Philippine government to suspend excise taxes on petroleum products if oil hits $80

The new duties on fuel – and other items such as cars, tobacco and sugary drinks – are part of the Tax Reform for Acceleration and Inclusion law which took effect at the start of the year. (AFP)
Updated 05 June 2018
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Philippine government to suspend excise taxes on petroleum products if oil hits $80

DUBAI: The Philippine government will suspend the collection of excise taxes on petroleum products if global crude oil prices hit $80 a barrel to soften its impact on Filipino consumers, a presidential spokesperson said Tuesday.
The announcement comes after oil companies on Tuesday implemented their biggest price hike for gasoline products so far this year of 1.6 pesos per liter ($0.03), and prices of diesel and kerosene products up by about 1 peso a liter, with what they claimed was to reflect ‘movements in the international oil market.’
“Excise taxes will be suspended when prices, If I am not mistaken, reach $80 [per barrel]. We are ready when to suspend the collection when oil prices reach that level,” presidential spokesperson Harry L. Roque said during a press briefing.
“The collection will be suspended,” he said, as part of contingencies to protect the public from a possible oil-price shock.
The new duties on fuel – and other items such as cars, tobacco and sugary drinks – are part of the Tax Reform for Acceleration and Inclusion (TRAIN) law which took effect at the start of the year.
The first tranche of the Philippine government’s tax restructuring has been blamed for the rise in consumer prices, which rose 4.5 percent in April and breached the year’s target of between 2 percent and 4 percent.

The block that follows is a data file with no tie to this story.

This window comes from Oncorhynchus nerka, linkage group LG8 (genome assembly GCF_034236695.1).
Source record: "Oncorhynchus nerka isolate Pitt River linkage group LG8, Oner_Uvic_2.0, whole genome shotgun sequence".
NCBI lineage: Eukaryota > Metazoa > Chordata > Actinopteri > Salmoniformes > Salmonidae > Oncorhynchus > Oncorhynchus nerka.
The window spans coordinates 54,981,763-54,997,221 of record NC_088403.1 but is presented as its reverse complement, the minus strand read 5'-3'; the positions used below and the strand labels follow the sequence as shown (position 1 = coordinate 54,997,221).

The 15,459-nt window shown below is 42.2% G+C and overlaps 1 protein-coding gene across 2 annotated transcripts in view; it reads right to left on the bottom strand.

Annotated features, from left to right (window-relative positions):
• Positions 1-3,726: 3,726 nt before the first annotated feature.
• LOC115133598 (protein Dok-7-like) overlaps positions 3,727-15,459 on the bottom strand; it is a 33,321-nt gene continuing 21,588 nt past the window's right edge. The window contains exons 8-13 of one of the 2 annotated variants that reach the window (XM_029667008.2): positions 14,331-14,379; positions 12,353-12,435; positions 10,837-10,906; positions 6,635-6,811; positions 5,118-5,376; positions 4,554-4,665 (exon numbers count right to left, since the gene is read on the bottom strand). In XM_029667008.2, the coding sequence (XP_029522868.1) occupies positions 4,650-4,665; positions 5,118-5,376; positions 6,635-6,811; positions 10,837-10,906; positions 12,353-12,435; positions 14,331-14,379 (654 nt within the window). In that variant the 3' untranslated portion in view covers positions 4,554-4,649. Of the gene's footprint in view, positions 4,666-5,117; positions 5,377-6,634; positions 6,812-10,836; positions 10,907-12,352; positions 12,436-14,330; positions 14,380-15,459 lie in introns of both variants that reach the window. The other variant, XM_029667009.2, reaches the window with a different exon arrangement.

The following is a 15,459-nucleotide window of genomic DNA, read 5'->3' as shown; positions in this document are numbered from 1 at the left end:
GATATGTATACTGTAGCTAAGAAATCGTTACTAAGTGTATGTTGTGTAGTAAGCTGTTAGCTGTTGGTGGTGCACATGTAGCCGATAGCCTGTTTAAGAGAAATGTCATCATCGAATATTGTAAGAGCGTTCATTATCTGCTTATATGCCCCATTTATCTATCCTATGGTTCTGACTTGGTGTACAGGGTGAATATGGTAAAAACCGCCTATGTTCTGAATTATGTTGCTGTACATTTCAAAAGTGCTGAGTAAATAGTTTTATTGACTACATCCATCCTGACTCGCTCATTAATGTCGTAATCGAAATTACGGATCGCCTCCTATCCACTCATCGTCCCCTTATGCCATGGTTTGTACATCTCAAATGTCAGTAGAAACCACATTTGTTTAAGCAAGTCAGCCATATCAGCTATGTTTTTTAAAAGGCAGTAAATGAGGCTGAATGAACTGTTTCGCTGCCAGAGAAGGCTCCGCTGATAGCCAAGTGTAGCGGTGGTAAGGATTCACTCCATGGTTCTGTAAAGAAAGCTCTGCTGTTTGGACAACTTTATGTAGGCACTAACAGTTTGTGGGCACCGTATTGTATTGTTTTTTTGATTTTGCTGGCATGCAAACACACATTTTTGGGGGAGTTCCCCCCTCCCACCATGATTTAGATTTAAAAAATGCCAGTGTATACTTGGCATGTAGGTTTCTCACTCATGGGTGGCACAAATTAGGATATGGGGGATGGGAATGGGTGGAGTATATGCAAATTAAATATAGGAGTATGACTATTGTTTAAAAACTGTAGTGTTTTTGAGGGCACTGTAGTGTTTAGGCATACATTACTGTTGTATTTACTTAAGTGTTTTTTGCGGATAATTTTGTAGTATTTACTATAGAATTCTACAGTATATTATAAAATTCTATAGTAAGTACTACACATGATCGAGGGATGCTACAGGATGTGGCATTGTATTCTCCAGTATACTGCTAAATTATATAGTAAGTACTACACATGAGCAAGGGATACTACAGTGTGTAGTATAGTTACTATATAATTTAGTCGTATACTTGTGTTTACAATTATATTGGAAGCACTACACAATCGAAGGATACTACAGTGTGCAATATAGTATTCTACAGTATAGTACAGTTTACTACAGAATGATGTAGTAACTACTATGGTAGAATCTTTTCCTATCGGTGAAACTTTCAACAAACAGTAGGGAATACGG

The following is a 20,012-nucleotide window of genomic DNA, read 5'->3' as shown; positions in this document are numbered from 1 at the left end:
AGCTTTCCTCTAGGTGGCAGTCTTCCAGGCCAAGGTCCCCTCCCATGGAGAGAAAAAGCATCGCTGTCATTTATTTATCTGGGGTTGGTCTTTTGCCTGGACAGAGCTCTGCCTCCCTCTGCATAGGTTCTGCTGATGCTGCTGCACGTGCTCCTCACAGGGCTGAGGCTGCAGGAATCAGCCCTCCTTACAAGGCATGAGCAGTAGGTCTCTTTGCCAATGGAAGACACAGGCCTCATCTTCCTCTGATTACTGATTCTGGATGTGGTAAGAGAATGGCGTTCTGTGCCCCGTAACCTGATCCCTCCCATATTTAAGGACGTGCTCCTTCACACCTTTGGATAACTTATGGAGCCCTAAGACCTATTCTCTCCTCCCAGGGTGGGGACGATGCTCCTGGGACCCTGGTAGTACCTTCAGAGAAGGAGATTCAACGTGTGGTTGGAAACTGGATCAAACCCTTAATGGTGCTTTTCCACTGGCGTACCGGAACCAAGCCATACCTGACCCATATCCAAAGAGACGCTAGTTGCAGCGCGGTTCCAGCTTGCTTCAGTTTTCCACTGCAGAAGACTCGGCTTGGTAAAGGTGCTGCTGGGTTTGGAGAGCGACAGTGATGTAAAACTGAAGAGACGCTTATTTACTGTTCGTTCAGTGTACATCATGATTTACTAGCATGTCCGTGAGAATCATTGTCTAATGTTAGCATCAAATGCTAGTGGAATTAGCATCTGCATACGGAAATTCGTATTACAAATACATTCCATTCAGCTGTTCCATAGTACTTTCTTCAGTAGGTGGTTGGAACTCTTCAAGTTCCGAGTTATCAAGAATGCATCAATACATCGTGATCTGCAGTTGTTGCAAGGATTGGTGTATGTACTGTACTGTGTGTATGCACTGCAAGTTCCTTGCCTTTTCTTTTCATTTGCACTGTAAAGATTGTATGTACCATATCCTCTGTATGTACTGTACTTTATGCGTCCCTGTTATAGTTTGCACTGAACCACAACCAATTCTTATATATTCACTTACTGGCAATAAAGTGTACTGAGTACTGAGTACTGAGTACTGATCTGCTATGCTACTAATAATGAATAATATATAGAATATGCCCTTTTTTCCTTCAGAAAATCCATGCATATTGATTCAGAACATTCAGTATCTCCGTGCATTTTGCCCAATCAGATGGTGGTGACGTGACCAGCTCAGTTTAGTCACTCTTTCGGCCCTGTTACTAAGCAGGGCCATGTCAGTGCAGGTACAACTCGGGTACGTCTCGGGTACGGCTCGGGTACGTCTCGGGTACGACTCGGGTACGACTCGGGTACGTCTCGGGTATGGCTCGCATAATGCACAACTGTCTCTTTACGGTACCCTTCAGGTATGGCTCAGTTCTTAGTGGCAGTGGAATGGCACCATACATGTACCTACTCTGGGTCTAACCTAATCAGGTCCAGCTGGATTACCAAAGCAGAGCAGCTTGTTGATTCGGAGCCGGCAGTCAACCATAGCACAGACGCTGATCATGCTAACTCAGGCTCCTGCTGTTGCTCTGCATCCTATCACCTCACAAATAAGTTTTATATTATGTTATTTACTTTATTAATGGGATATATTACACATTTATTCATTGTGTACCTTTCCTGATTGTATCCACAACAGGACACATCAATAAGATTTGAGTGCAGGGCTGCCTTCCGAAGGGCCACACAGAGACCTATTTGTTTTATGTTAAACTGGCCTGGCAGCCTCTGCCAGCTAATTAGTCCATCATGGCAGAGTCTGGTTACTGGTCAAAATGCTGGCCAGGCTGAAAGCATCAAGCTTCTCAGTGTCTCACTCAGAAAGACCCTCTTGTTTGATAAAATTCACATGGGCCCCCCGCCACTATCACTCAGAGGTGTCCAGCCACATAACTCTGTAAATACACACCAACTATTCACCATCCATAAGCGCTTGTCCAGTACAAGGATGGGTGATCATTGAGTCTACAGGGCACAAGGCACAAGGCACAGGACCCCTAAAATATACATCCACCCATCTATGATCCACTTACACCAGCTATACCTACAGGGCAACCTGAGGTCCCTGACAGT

Finance Secretary Carlos Dominguez, however, said the roughly two-thirds of the April inflation rate was due to the demands of a rapidly-expanding economy, with the TRAIN accounting for only 0.4 point of the increase instead of the estimated 0.7 point.
“We will coordinate with the Department of Finance and the Department of Budget and Management if the benefits [for poor families] aside from the P200 monthly subsidy [as part of the amelioration program] have been released,” Roque said. “There are still other benefits to be given to soften the effects of TRAIN.”


Saudi real estate valuers to benefit from RICS’ stamp of approval

Updated 49 min 16 sec ago
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Saudi real estate valuers to benefit from RICS’ stamp of approval

  • Deal to open up new opportunities in the Saudi market for chartered surveyors
  • RICS has accredited at least 118,000 professionals working in the development and management of land, real estate, construction and infrastructure

LONDON: Real estate valuers in Saudi Arabia are set to have their industry credentials further boosted following a preliminary agreement signed with the UK-headquartered Royal Institution of Chartered Surveyor (RICS).
Under the terms of the memorandum of understanding [MoU), members of the Saudi Authority for Accredited Valuers (Taqeem) are to benefit from training courses and qualifications approved by RICS.
RICS has accredited at least 118,000 professionals working in the development and management of land, real estate, construction and infrastructure.
It is expected the newly formed partnership will see the two parties work together to ensure their members reach internationally recognized standards of valuation which will bring greater transparency to Saudi Arabia’s property market and help boost investor confidence in the sector.
“Ths MoU paves the way to an agreement that recognizes Taqeem real estate designated members as RICS members after mapping educational, experience and membership requirements of each respective organizations,” said Sultan Al Jorais, Secretary General of Taqeem in a statement on Sept 24.
The Taqeem real estate training program will be considered as a RICS ‘approved’ and ‘fit for purpose’ course, he said, while RICS chartered valuers are also set to be granted interim membership of Taqeem.
“We believe that this MoU also provides a great opportunity for RICS qualified members to enter the Saudi market which will add value to the profession,” said Al Jorais.